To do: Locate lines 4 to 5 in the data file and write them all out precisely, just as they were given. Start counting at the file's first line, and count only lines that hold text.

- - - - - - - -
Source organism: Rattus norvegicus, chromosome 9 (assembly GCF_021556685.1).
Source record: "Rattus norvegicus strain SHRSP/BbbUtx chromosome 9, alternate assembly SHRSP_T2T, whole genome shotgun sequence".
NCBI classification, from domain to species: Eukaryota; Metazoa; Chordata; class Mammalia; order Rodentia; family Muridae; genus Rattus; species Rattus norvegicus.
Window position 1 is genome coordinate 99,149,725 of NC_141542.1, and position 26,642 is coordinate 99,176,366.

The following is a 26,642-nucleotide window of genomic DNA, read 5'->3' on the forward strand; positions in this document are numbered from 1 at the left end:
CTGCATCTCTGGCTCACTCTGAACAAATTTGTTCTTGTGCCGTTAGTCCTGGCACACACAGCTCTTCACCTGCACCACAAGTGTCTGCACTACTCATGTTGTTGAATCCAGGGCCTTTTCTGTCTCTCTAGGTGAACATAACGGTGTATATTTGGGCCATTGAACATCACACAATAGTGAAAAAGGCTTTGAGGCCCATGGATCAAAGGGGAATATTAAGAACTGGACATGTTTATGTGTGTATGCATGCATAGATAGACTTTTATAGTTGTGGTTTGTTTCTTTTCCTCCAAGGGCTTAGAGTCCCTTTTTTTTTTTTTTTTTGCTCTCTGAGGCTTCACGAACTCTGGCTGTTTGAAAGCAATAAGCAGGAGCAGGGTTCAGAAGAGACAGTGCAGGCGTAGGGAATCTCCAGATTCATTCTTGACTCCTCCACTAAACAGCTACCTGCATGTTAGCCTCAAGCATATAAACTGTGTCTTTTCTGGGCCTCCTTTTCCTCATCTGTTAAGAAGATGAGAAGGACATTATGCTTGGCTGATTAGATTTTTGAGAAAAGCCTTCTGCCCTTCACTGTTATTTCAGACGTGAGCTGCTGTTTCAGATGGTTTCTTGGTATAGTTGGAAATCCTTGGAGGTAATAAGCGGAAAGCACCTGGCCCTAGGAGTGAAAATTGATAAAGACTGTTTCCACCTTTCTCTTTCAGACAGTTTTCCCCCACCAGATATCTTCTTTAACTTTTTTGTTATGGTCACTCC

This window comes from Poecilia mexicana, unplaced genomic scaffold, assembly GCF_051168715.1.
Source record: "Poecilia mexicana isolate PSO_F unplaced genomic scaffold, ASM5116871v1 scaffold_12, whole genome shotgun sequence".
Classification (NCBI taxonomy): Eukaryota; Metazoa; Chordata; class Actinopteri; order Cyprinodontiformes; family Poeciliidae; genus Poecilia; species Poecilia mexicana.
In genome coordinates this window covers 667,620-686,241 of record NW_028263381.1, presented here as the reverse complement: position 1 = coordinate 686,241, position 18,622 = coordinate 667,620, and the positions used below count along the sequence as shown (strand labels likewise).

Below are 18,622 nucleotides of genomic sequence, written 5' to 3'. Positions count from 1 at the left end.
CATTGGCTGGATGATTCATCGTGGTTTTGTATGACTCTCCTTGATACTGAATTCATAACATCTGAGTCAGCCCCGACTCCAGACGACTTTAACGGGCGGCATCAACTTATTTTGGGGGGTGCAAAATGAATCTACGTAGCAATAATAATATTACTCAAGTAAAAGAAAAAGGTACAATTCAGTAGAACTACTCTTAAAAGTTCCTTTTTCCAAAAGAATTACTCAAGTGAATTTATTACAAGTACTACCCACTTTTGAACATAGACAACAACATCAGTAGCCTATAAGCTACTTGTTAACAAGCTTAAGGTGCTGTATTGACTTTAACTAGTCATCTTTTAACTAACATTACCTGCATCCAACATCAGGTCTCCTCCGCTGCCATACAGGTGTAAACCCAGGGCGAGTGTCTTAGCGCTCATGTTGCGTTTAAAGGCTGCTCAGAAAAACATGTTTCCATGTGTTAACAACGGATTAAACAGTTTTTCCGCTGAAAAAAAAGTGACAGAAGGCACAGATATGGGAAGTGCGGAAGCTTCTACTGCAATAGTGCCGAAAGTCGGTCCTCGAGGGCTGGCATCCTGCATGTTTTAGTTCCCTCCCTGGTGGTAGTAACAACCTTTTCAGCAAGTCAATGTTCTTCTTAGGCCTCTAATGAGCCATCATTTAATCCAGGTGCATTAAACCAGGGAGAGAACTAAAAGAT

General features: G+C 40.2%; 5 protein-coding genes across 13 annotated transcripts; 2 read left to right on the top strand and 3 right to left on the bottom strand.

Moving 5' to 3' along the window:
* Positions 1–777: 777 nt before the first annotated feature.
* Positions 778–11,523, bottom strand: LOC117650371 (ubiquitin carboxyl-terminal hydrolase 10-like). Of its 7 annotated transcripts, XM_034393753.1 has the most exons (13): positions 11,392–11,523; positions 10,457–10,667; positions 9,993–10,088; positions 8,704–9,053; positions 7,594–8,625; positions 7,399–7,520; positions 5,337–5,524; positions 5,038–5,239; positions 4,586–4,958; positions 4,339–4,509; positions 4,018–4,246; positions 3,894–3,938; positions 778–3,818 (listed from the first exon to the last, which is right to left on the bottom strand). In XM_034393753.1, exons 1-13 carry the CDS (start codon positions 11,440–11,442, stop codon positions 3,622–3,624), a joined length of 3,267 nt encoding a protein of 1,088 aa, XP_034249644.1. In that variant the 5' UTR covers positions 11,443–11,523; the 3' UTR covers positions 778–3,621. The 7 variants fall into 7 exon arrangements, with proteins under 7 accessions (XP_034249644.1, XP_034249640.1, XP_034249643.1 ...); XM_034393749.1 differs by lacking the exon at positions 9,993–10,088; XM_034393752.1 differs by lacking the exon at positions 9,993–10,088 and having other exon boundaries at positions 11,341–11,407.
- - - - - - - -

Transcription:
Window position 1 is genome coordinate 99,149,725 of NC_141542.1, and position 26,642 is coordinate 99,176,366.

The following is a 26,642-nucleotide window of genomic DNA, read 5'->3' on the forward strand; positions in this document are numbered from 1 at the left end: